A project will see an increased likelihood of meeting objectives by integrating on-going consideration of uncertainty and risk throughout the lifecycle. Taking a lifecycle approach that is not just a pessimistic threat-based approach to risk management is recommended. Shifting attention from simple threat-probability-impact analysis to a broader view including uncertainty and variability, and examining sources in addition to potential events has advantages for evaluating complex interactions.
Examples include interfaces, interactions between stakeholders, organizations, functions, and processes. In every project we are faced with limited knowledge, unknown future decisions, changing influences, and multiple actors. Difficult situations with ambiguity, lack of clarity, lack of structure, unknown stakeholder bias still need to be managed successfully. For example, requirements are different from what a stakeholder may be ultimately interested in, and must be understand early.
- There are many actors in every project who contribute to requirements, communication, estimates, priorities, skills, etc. (Have we identified all?)
- Estimation uncertainty (bias and assumptions)
- Roles and responsibilities are a large part of any project leadership responsibility. Clear and measurable accountability for each position is essential.
- Uncertainties have a range of possible outcomes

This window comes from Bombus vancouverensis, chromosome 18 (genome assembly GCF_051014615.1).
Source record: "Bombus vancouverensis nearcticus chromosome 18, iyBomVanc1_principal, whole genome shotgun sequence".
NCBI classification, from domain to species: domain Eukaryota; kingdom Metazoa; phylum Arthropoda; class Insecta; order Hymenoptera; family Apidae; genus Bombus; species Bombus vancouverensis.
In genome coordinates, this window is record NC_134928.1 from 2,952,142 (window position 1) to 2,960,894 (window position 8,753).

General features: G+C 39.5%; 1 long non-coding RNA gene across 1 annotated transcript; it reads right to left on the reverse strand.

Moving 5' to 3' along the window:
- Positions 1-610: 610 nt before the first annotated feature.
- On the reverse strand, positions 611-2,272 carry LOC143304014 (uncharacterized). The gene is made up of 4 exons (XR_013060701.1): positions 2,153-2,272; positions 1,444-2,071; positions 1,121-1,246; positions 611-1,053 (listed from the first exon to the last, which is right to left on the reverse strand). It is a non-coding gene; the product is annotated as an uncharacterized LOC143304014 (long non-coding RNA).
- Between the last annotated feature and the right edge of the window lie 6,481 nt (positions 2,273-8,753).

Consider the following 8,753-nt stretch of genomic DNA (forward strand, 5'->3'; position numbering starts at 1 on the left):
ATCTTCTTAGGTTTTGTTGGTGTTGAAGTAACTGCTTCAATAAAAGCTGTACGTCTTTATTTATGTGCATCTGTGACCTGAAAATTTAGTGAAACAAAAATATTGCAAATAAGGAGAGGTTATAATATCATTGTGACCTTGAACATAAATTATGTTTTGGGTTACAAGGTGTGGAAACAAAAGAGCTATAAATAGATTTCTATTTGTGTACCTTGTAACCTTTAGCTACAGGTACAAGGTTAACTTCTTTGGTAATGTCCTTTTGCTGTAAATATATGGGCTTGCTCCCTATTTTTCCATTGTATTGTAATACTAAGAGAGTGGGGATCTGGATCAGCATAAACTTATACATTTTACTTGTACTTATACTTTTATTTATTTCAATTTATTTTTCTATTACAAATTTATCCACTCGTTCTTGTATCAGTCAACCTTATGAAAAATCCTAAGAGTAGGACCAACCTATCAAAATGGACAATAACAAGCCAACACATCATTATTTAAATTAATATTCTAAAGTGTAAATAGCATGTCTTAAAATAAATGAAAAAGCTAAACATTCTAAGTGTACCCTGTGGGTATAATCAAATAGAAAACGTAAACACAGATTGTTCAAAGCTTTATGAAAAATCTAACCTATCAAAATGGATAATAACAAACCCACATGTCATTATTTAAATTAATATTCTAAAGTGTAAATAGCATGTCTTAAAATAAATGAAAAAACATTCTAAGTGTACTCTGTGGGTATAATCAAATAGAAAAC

- Complexity may contribute to uncertainty
An important project management technique to reduce risk is to start with clear objectives and understanding of the relative priorities of time and cost or other factors.
- Do all stakeholders, contractors, governance, other actors understand in detail their role and commitment associated with the project?
- If there is ambiguity or incomplete definition of the project charter (an initiative may require further refinement over time), a formal mechanism to review and evaluate value at milestones is important (e.g. Spiral Method).
Project Process Risk Analysis:
Examine project processes to identify:
- Assumptions that may no longer be valid-avoid the trap of always being one assumption behind.
- Testing a system based on the design vs. meeting original requirements-typically occurs when the test plan is developed late in the project life cycle leading to a focus on the function of the finished product only.
- Design risks that have been identified but not handled effectively. The consequences can be disastrous.
Over Confidence Risk: Mars Climate Orbiter Failure
A misunderstanding on the use of Metric vs. Imperial units in one file caused the spacecraft to crash into the Mars atmosphere and was lost.
One can imagine a working environment where JPL had been building and flying spacecraft for many years and began to believe that some of the work was well understood and not in need of close inspection, scrutiny, or testing despite tremendous change in spacecraft technology and mission complexity over time.
Risks could have been discounted as the relative level of organizational confidence in spacecraft navigation may have been fairly high. This could have led the various functions to limit time devoted to detailed analysis when faced with other demands, and executive leadership could have been shining the bright light of visibility on other areas. It is also interesting there was no monitoring that might have detected the small cumulative errors over the course of the nine month journey; perhaps another indication of confidence clouding the organizations ability to recognize and effectively address problems.